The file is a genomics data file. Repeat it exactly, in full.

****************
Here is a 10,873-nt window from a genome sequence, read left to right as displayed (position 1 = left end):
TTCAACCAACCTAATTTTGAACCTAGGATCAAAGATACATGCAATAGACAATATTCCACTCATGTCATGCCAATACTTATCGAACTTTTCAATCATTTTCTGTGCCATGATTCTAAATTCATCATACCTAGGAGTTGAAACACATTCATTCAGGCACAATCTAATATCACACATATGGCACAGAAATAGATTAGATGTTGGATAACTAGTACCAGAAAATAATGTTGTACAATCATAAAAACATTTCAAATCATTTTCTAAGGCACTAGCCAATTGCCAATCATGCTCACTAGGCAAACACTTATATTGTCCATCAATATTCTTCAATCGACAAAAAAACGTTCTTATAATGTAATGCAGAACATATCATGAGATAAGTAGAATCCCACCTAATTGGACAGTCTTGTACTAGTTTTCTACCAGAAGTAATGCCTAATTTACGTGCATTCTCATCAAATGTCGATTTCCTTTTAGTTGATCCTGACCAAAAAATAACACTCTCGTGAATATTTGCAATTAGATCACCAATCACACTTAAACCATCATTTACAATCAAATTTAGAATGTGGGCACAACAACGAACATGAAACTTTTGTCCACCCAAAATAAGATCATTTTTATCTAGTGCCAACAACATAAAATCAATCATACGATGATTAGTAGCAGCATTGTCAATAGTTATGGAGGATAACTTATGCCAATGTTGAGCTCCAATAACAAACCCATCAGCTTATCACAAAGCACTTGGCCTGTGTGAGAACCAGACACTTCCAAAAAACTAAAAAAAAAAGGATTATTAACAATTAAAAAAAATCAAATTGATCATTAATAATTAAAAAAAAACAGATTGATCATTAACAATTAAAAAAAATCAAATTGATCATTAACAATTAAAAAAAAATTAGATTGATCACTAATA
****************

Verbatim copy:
Here is a 10,873-nt window from a genome sequence, read left to right as displayed (position 1 = left end):
TTCAACCAACCTAATTTTGAACCTAGGATCAAAGATACATGCAATAGACAATATTCCACTCATGTCATGCCAATACTTATCGAACTTTTCAATCATTTTCTGTGCCATGATTCTAAATTCATCATACCTAGGAGTTGAAACACATTCATTCAGGCACAATCTAATATCACACATATGGCACAGAAATAGATTAGATGTTGGATAACTAGTACCAGAAAATAATGTTGTACAATCATAAAAACATTTCAAATCATTTTCTAAGGCACTAGCCAATTGCCAATCATGCTCACTAGGCAAACACTTATATTGTCCATCAATATTCTTCAATCGACAAAAAAACGTTCTTATAATGTAATGCAGAACATATCATGAGATAAGTAGAATCCCACCTAATTGGACAGTCTTGTACTAGTTTTCTACCAGAAGTAATGCCTAATTTACGTGCATTCTCATCAAATGTCGATTTCCTTTTAGTTGATCCTGACCAAAAAATAACACTCTCGTGAATATTTGCAATTAGATCACCAATCACACTTAAACCATCATTTACAATCAAATTTAGAATGTGGGCACAACAACGAACATGAAACTTTTGTCCACCCAAAATAAGATCATTTTTATCTAGTGCCAACAACATAAAATCAATCATACGATGATTAGTAGCAGCATTGTCAATAGTTATGGAGGATAACTTATGCCAATGTTGAGCTCCAATAACAAACCCATCAGCTTATCACAAAGCACTTGGCCTGTGTGAGAACCAGACACTTCCAAAAAACTAAAAAAAAAAGGATTATTAACAATTAAAAAAAATCAAATTGATCATTAATAATTAAAAAAAAACAGATTGATCATTAACAATTAAAAAAAATCAAATTGATCATTAACAATTAAAAAAAAATTAGATTGATCACTAATA